18. There can, in our opinion, be no doubt that the above observations clearly lead to the conclusion that the approval by the Commissioner must be a 'prior approval' and not one given ex post facto.
19. It is argued for the Revenue once against that in cases covered by s. 132(8), there is an independent right to file objections under s. 132(10) before the Board and, hence, in such cases, the approval must naturally be a 'prior' approval but that in cases covered by s. 131(3) of the Act, there being so such express provision for filing objections the approval can be ex post facto.
20. We are not inclined to agree. A reading of the reasing of the Supreme Court in Oriental Rubber Works' case shows that the conclusions at which their Lordships arrived were based on a construction of sub-s. (8) of s. 132 independently without resort to sub-s. (10) of s. 132. Their Lordship referred to sub-s. (10) of s. 132 as a second approach to the same conclusion as is clear from the words 'Moreover' used at page 483 of the report. Admittedly, even sub-s. (8) of s. 132, like sub-s. (3) of s. 131, spells only of 'approval' and not 'prior approval'.
21. The reasoning of the Division Bench ruling of this court in Hyderabad Vanaspathi Limited v. ITO : 152ITR1(AP) , which dealt with the invalidity of an ex post facto approval under s. 132(8) also supports our view in regard to s. 131(3). Once of us (Jeevan Reddi J.), sitting with Anjaneyulu J., in that case, pointed out that the words in s. 132(8) are negative and the language is 'emphatic and mendatory' and observed (p. 5) :
'The reasons for the concern shown by Parliaments are not far to seek. The power of search and seizure conferred by sub-s. (1) is extraordinary. In the interests of proper administration of the Act and public revenue, such a special power is vested, in the specified authorities of the State. The right of privacy and the principle of inviolability of a citizen's hearth and home are subordinated to overriding public interest. At the same time, Parliament has taken care to hedge the said power by providing more than one check thereon.'
and the held that apart from the check of obtaining the approval under s. 132(8), etc., there was an additional check under s. 132(10), and observed (p. 6) :
'In this view of the matter, it has to be held that the twin requirements in sub-section (8) are mandatory and also that they should be complied with before the expiry of 180 days.... It should also be seen that the Act does not empower the Commissioner to accord the approval with retrospective effect. The power to give retrospective effect to its acts is the prerogative of the Legislature alone. Of course, Legislature can empower its delegate to exercise the said power; but, such delegation must be clearly indicated......'
22. The same view was taken by the Delhi High Court in Metal Fittings Private Limited v. Union of India : 141ITR758(Delhi) and by the Madhya Pradesh High Court in Sampatlal v. CIT : 150ITR191(MP) already referred to.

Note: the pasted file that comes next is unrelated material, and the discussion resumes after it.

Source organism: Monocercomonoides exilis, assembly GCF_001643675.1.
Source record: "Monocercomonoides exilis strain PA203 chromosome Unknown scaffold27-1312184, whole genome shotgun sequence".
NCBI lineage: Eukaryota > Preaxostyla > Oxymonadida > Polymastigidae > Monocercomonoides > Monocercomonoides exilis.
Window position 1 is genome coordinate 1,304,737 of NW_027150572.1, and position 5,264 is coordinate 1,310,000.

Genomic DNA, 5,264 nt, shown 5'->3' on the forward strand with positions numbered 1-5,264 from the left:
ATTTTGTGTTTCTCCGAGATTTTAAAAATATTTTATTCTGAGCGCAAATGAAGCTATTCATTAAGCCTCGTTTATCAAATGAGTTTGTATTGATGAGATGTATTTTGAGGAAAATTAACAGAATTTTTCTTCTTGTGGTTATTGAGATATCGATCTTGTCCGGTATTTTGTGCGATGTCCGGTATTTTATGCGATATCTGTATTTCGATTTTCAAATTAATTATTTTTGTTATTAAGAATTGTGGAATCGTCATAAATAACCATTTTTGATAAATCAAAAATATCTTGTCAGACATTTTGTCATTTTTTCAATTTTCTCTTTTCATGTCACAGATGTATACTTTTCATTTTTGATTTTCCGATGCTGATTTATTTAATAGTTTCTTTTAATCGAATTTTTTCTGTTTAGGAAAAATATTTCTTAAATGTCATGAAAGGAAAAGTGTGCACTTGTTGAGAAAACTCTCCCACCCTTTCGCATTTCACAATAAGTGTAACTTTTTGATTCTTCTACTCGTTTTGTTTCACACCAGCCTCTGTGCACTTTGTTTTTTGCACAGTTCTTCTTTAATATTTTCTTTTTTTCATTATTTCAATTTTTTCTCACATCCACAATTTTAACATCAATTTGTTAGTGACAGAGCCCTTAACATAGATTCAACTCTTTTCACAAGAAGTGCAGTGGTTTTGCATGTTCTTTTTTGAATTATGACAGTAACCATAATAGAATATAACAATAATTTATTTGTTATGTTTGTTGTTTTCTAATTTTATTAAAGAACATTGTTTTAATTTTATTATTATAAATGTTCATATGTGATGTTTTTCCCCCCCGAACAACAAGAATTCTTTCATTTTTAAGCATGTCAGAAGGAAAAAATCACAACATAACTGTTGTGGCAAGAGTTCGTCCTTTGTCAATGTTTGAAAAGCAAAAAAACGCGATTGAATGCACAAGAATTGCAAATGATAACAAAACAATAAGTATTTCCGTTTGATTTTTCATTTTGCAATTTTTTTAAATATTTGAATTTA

23. Thus, on a consideration of the rulings of the Supreme Court and of this court and so of other High Courts, we are the of view that the approval to be granted by the Commissioner under the proviso to s. 131(3) is to be a prior approval as under s. 132(8) and cannot be an approval ex post facto.
24. Learned counsel for the petitioner brought to our notice a ruling of the Allahabad High Court in Kanodia Brothers v. S. S. Seth, ITO : 39ITR228(All) rendered by Bhargava and Upadhya JJ., with reference to s. 37(2) of the Indian I.T. Act, 1922 (corresponding to s. 131(3) of the 1961 Act) to the effect that the ITO has to record his reasons in writing as a pre-condition for 'impounding' books of account and documents. The provisions of s. 37(2) were held to be mandatory and not directory. But that case did not have to deal with any questions relating to the approval of the Commissioner for the extended retention beyond fifteen days inasmuch as it was conceded that the approval of the Commissioner was obtained within time. Likewise, the learned counsel for the Revenue, Sri M. Suryanarayana Murthy, referred to a decision of the Punjab and Haryana High Court in Ramji Dass Om Parkash v. ITO , to the effect that the reasons recorded by the ITO for impounding need not be communicated to the concerned person. That ruling also does not deal with the various questions relating to the approval of the Commissioner with which we are concerned in the case before us and is, in our view, not relevant.
25. The petitioner is, therefore, forthwith entitled to the return of the books of accounts and documents impounded on April 19, 1984. Of course, it is open to the respondent to impound them again in accordance with the proviso to s. 131(3) or to retain them in accordance with the procedure indicated by us.
26. The other question that remains to be considered is the request of the petitioner for the copy of the deposition of the A.C.T.O. and the certified copies of the Daily Collection Reports (DCRs) seized from the distributors by the entertainment tax authorities. We are of the view that on the facts of this case revealed from the counter-affidavit of the respondent, the interest of justice and fair play would be amply satisfied if we direct the respondent furnish the certified copy of the deposition of the A.C.T.O. recorded by the respondent and also furnish the substance of the D.C. Rs. seized from the distributors by the entertainment tax authorities.
27. The writ petitions is, accordingly, allowed to the extent indicated above. In the circumstances of the case, we make no order as to costs.